| By Rob Polishook
Photo courtesy of the USTA

 

Many in the tennis community know that Roger Federer has won 20 Grand slams, Rafael Nadal also has won 20, and Novak Djokovic is close on the trail with 19 slams. Similarly, on the woman’s side, Serena Williams has won 23 Grand slams and is on the heels of Margaret Court who has won 24 Grand slams. Behind Serena and Court are Steffi Graf, Chris Evert and Martina Navratilova, who have won 18 slams.

Now, maybe you’re thinking this article is going to be a greatest of all time (G.O.A.T) debate. Actually, no, I’ll leave that for others. You may also be thinking that these slam titles are what make the players great and puts them in consideration to be the G.O.A.T? Well, yes and... no. It’s just not that simple, there is another dimension that I believe must be considered. This dimension is equally, if not more, important than winning Grand Slam titles. It is often forgotten or overlooked because we tend to only look at the finals. Our focus inevitably shifts to the end result, the trophies, the awards and the records, but not the journey and how the player progressed to the finals.

The dimension I’m talking about is being able to win the early round matches when players are heavily favored. While some may think this is easy, most players know the extra weight of expectations they must shoulder when favored.

From my experience as a mental training coach, I see how the junior players and weekend warriors struggle with playing in the moment. They usually get caught up in the end result; the win; the expectations. They get caught up in what their friends are saying. Things such as “you got this; you’ll beat this player easily.” Or, “you beat them last time; it should be a lay-up to win this time.” Or simply, “you’re better; you’re going to crush them.” However, the G.O.AT’s know better, and we can learn from them. They know it’s sometimes harder to play an opponent when you are supposed to win! Inevitably, in this situation, the favored player often feels more vulnerable, threatened and distracted because of these expectations.

The G.O.A.T’s do what I call “Settling into the Match”. This can be broken down into getting into a set, a game, a point or even a changeover. It means to stay present in the moment and don’t get ahead of yourself. Don’t try to rush and speed things up. In truth, the only way to win a match is one shot, one point, one game, and one set at a time. The G.OA.T’s brace themselves for a competitive situation no matter the opponent and understand the match will take time and their task is to play their game, breathe, and adapt to the current situation. Their mindset is on the challenge, competing and what they can control. This shifts the focus off the vulnerability, expectations and outcome.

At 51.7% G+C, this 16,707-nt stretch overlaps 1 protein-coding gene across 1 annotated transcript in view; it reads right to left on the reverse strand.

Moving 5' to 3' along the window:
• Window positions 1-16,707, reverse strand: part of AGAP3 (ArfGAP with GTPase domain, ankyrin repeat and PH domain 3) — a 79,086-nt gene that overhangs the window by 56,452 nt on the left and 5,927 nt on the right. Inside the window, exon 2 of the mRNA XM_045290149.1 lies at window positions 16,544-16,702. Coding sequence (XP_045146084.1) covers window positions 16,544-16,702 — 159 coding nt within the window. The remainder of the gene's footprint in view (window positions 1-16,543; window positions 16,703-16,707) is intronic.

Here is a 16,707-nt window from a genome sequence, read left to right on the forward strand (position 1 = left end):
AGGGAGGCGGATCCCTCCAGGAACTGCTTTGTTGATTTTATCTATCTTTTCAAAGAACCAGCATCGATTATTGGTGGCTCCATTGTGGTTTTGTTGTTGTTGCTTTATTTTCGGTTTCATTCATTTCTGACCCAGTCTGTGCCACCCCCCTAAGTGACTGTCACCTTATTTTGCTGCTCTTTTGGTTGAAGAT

Now you may not be a G.O.A.T at this moment. However, the next time you are favored in a match. I suggest thinking about how you can settle into the match. Here are five ideas which may help you.


1. Feel: notice your feet on the ground and the sensation of stability, balance, and rhythm as you walk to the court and even between points.

2. Breathe: take a few breaths and embrace the challenge rather than looking at it as a threat

3. See: Allow your eyes to take in the surrounding. Take a moment to just be aware. Feel, breathe, and see is a great way to help the nervous system slow down and settle into the moment.

4. Treat opponent with respect: they are someone trying to improve themselves just like yourself.

5. W.I.N.: you might still be focusing on the “WIN” rushing, trying to get off the court in a single shot or a game. Try reframing WIN to W.I.N (What’s. Important. Now.) This will help shift your mindset into the present moment and allow you to separate from the outcome.


Next time you are heavily favored, make it your intention to settle into the match.

 

Rob Polishook

Rob Polishook, MA, CPC is the founder of Inside the Zone Sports Performance Group. As a mental training coach, he works with athletes helping them to unleash their mental edge through mindfulness, somatic psychology  and mental training skills. Rob is author of 2 best selling books: Tennis Inside the Zone and Baseball Inside the Zone: Mental Training Workouts for Champions. He can be reached by phone at (973) 723-0314, by e-mail rob@insidethezone.com, by visiting insidethezone.com, or following on Instagram @insidethezone.